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H.R. 2379 (115th): Robin Danielson Feminine Hygiene Product Safety Act of 2017

The text of the bill below is as of May 4, 2017 (Introduced). The bill was not enacted into law.



1st Session

H. R. 2379


May 4, 2017

introduced the following bill; which was referred to the Committee on Energy and Commerce


To amend the Public Health Service Act to establish a program of research regarding the risks posed by the presence of dioxin, synthetic fibers, chemical fragrances, and other components of feminine hygiene products.


Short title

This Act may be cited as the Robin Danielson Feminine Hygiene Product Safety Act of 2017.



The Congress finds as follows:


Feminine hygiene products are widely used by women in the United States today, but there is not enough research on the components of these products.


Women may be exposed to substances in tampons and other menstrual products for as long as 60 years over the course of their reproductive lives. The average woman may use as many as 16,800 tampons in her lifetime. A woman on menopausal hormone therapy may use as many as 24,360 tampons in her lifetime.


Trace amounts of dioxins can be found in tampons or other feminine hygiene products. The Environmental Protection Agency and the International Agency for Research on Cancer, an arm of the World Health Organization, have concluded that dioxins are a probable human carcinogen (cancer-causing agent).


The Food and Drug Administration (referred to in this section as the FDA) has historically relied on data provided by manufacturers of feminine hygiene products in determining product safety.


Although the FDA currently requires tampon manufacturers to routinely monitor dioxin levels in raw materials and finished tampons, this information is not readily available to the public. The FDA should consider whether to expand regulation to include other types of feminine hygiene products and a broader list of contaminants.


Research on dioxin and other potentially harmful components of feminine hygiene products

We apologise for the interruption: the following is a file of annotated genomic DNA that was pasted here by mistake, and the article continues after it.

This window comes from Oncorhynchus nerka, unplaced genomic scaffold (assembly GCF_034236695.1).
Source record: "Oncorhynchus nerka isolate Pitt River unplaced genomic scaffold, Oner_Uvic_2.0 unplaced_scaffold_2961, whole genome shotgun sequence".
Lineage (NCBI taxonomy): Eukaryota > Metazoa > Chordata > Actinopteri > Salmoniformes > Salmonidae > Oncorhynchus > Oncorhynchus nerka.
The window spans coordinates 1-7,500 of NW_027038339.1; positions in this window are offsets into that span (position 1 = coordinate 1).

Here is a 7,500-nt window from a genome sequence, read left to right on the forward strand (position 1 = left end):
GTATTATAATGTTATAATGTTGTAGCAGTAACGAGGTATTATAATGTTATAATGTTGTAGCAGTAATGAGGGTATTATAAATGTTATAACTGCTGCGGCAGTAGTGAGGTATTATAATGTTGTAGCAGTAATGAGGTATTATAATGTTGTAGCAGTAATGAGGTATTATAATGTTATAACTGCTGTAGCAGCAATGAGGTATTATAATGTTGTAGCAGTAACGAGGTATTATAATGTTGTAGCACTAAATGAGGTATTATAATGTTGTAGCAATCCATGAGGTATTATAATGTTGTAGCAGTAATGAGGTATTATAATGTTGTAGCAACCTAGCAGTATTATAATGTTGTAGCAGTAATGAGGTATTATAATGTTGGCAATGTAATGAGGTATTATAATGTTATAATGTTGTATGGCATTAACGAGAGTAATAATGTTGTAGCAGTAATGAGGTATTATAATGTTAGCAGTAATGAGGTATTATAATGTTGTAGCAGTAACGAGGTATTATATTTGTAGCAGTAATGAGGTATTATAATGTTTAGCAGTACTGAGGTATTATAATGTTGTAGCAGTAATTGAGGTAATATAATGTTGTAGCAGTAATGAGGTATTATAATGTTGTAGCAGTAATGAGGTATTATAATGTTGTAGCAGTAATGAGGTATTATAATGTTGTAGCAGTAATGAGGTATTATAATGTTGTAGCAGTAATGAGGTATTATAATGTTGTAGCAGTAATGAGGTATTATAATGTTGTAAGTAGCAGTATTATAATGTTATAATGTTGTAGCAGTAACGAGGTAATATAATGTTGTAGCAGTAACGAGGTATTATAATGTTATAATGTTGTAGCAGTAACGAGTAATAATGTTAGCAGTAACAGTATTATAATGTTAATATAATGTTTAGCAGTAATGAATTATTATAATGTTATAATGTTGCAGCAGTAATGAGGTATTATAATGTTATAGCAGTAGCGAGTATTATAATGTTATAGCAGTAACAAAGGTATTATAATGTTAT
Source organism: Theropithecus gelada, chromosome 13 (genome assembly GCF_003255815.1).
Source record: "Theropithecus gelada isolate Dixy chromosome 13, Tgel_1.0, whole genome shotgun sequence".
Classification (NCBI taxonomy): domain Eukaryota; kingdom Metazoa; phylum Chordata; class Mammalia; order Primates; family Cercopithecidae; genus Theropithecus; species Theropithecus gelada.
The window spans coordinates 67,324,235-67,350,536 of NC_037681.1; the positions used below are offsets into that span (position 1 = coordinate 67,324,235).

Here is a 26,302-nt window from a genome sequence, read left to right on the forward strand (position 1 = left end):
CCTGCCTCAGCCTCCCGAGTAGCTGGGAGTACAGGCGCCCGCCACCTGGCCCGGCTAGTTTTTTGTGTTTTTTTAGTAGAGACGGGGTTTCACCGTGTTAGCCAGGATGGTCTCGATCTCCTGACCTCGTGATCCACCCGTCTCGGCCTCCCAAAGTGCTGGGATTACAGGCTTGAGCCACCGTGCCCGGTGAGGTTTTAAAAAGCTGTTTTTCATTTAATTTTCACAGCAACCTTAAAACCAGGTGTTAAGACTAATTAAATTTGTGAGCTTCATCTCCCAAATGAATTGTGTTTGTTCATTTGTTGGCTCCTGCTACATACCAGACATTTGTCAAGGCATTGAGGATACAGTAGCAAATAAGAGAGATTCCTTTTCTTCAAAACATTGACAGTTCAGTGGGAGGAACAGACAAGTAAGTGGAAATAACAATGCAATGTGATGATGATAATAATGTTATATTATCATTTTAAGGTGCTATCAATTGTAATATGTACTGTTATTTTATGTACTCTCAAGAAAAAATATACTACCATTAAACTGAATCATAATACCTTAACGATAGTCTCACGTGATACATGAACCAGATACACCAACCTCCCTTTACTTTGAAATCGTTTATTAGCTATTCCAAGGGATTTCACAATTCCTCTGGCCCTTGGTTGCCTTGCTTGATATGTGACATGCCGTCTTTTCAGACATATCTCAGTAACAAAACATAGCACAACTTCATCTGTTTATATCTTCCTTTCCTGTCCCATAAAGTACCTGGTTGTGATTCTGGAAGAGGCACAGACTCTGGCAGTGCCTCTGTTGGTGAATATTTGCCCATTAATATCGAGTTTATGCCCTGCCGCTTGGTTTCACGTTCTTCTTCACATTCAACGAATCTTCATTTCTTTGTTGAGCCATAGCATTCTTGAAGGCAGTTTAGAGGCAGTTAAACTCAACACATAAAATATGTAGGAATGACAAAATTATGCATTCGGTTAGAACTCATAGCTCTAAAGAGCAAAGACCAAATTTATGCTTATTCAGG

Part F of title IV of the Public Health Service Act (42 U.S.C. 287d et seq.) is amended by adding at the end the following section:


Research on dioxin and other potentially harmful components of feminine hygiene products




In general

The Director of NIH, in collaboration with the Director of the Office, shall provide for the conduct or support of research to determine the extent to which the presence of dioxins, synthetic fibers, chlorine, and other components (including contaminants and substances used as fragrances, colorants, dyes, and preservatives) in tampons and other feminine hygiene products—


poses any risks to the health of women who use the products, including risks relating to cervical cancer, endometriosis, infertility, ovarian cancer, breast cancer, immune system deficiencies, pelvic inflammatory disease, toxic shock syndrome, and bacterial and yeast infections; and


poses any risks to the health of children of women who used such products during or before the pregnancies involved, including risks relating to fetal and childhood development.


Requirement regarding data from manufacturers

Research under paragraph (1) shall include research to confirm the data on tampons and other feminine hygiene products submitted to the Commissioner of Food and Drugs by manufacturers of such products.



For purposes of paragraph (1), the term feminine hygiene products means tampons, pads, liners, cups, sponges, douches, wipes, sprays, and similar products used by women with respect to menstruation or other genital-tract secretions.



Reports on the results of research under subsection (a) shall be periodically submitted to the Congress, the Commissioner of Food and Drugs, the Administrator of the Environmental Protection Agency, and the Chairman of the Consumer Product Safety Commission. Such reports shall be made available to the public through the data system and clearinghouse program established under section 486A, or through other appropriate means.


Authorization of appropriations

For the purpose of carrying out this section, there are authorized to be appropriated such sums as may be necessary for each of the fiscal years 2018 through 2022.